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Gold Price Leaps to $2400 as Nato-Russia Tensions Worsen, US Inflation Slows

GOLD PRICES leapt to 7-week highs on Thursday, jumping through $2400 per Troy ounce against a weaker Dollar after new US data said inflation in the world's largest economy slowed again last month while Nato-Russian tensions badly worsened over Ukraine.
CPI inflation came in at 3.0% on the Bureau of Labor Statistics' first estimate for June, with 'core' inflation – excluding fuel and food – slowing to 3.3% per year, the weakest since spring 2021 and 0.1 points below analysts' consensus forecasts.
Longer-term interest rates sank in the bond market, and US stock-market futures pointed higher, while the price of silver hit 6-week highs in Dollar terms at $31.75 per Troy ounce, jumping by 2.7% in just 15 minutes.
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The leap in both gold and silver was more muted outside the US currency, with UK Pound gold prices still trading below last weekend's levels as bullion for Euro investors reached 1-week highs.
Western leaders meeting in Washington for Nato's 75th anniversary meantime agreed overnight to give Ukraine $43 billion in aid to fight against Russia's invasion, with outgoing Secretary-General Jens Stoltenberg saying that the former Soviet state is on an "irreversible" path to joining the military alliance – "not a question of if, but when."
From 2026, the USA will also re-deploy long-range cruise missiles in Germany after a break of more than 3 decades following the end of the Cold War.
"Washington is making a serious mistake," said Russia's Deputy Foreign Minister Sergei Ryabkov, "increasing the risk of a missile arms race...instead of aspiring for peace, like Russia does."
"The US government is currently spending almost a fifth of all tax revenues to pay the interest on their borrowings," says a note from $28 billion UK asset managers Ruffer.
"That's already more than the entire defence budget today...[and] the government is forecasting that interest costs will rise to 35% of total revenues by 2054."
US government debt and interest payments. Source: Ruffer
With "financial repression" likely to force interest rates lower to reduce the state's debt burden, "protection comes in the form of UK and US inflation-linked bonds alongside gold and other precious metals, and commodity exposure," says Ruffer.
"US Treasuries offer attractive yields at current levels as well as some of the risk mitigation properties of gold," says the mid-2024 Wealth Outlook from US financial services giant Citi, noting the precious metal's "record highs but risks too."
"India advocates for peace," Russia's Peskov went on following the Nato announcements today, saying that "It fully complies with [the Kremlin's] vision" after Prime Minister Narendra Modi – re-elected last month but losing his Hindu-nationalist BJP party's majority in New Delhi's Parliament – greeted Russia's President Vladimir Putin with a 'bear hug' on arriving for a 2-day visit to Moscow on Monday.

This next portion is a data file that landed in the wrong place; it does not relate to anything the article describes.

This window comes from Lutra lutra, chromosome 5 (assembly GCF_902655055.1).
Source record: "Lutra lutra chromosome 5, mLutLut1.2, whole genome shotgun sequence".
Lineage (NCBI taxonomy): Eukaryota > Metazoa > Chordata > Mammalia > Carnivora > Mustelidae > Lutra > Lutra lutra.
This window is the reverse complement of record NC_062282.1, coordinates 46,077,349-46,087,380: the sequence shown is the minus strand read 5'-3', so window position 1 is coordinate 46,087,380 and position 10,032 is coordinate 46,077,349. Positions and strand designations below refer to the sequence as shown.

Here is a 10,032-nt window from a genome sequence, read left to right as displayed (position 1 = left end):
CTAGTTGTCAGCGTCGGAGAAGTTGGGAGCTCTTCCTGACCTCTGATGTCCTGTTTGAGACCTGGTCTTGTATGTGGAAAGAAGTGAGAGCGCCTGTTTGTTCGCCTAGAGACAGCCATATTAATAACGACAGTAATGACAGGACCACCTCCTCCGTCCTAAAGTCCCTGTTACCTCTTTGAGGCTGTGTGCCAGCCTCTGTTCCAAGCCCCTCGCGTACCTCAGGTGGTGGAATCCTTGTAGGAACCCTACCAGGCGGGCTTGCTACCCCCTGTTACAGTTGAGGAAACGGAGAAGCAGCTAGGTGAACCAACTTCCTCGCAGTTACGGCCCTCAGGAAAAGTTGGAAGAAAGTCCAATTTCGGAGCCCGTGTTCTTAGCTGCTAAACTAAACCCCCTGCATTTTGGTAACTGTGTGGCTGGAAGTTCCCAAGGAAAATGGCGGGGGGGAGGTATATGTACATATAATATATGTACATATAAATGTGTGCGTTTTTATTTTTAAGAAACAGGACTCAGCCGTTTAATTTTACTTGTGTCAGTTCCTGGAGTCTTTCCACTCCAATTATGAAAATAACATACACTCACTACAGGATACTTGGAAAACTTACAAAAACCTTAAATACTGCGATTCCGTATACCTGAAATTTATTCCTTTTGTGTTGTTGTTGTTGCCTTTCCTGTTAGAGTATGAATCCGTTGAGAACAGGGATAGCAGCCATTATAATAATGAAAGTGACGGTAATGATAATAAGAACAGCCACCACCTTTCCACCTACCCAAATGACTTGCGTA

That trip was condemned by Ukraine's Volodymyr Zelensky, coming on the day that Russian missiles destroyed a children's hospital in Kyiv, killing at least 2 and injuring 50 people.
Gold's Dollar price jump today put it within 2% of mid-May's record high, up 16.3% from the day Russia began its all-out invasion in February 2022 and almost 1/3rd higher from 7 October's Hamas attacks in southern Israel.
Israel's Jerusalem Post today accused UK medical journal The Lancet of "publishing a new blood libel" by printing a letter from 3 doctors saying that "it is not implausible to estimate that up to 186,000 or even more deaths could be attributable to the current conflict in Gaza" amid the IDF's invasion following the 7th October atrocities.
China's Communist Party dictatorship meantime reacted angrily to Nato describing Beijing as a "decisive enabler" of Russia's war in Ukraine through continued trade, with officials urging the Western military alliance "to reflect on the root cause of the crisis...rather than shift blame [with comments]full of Cold War mentality and belligerent rhetoric...provocations, lies, incitement and smears."
The visit of Japan's Defense Minister to the Philippines earlier this week "has cast a long shadow over the security landscape of East Asia," says a separate opinion column in Beijing's China Daily today, calling again for Manila to abandon the neighboring reefs, shoals and islands over which China claims sovereignty and accusing it of a "confrontational attitude...serving the interests of the US, which seeks to curb China's rise by strengthening its military and ideological alliances."

Adrian Ash

Adrian Ash, BullionVault Gold News

Adrian Ash is director of research at BullionVault, the world-leading physical gold, silver, platinum and palladium market for private investors online. Formerly head of editorial at London's top publisher of private-investment advice, he was City correspondent for The Daily Reckoning from 2003 to 2008, and he has now been researching and writing daily analysis of precious metals and the wider financial markets for over 20 years. A frequent guest on BBC radio and television, Adrian is regularly quoted by the Financial Times, MarketWatch and many other respected news outlets, and his views from inside the bullion market have been sought by the Economist magazine, CNBC, Bloomberg, Germany's Handelsblatt and FAZ, plus Italy's Il Sole 24 Ore.

See the full archive of Adrian Ash articles on GoldNews.

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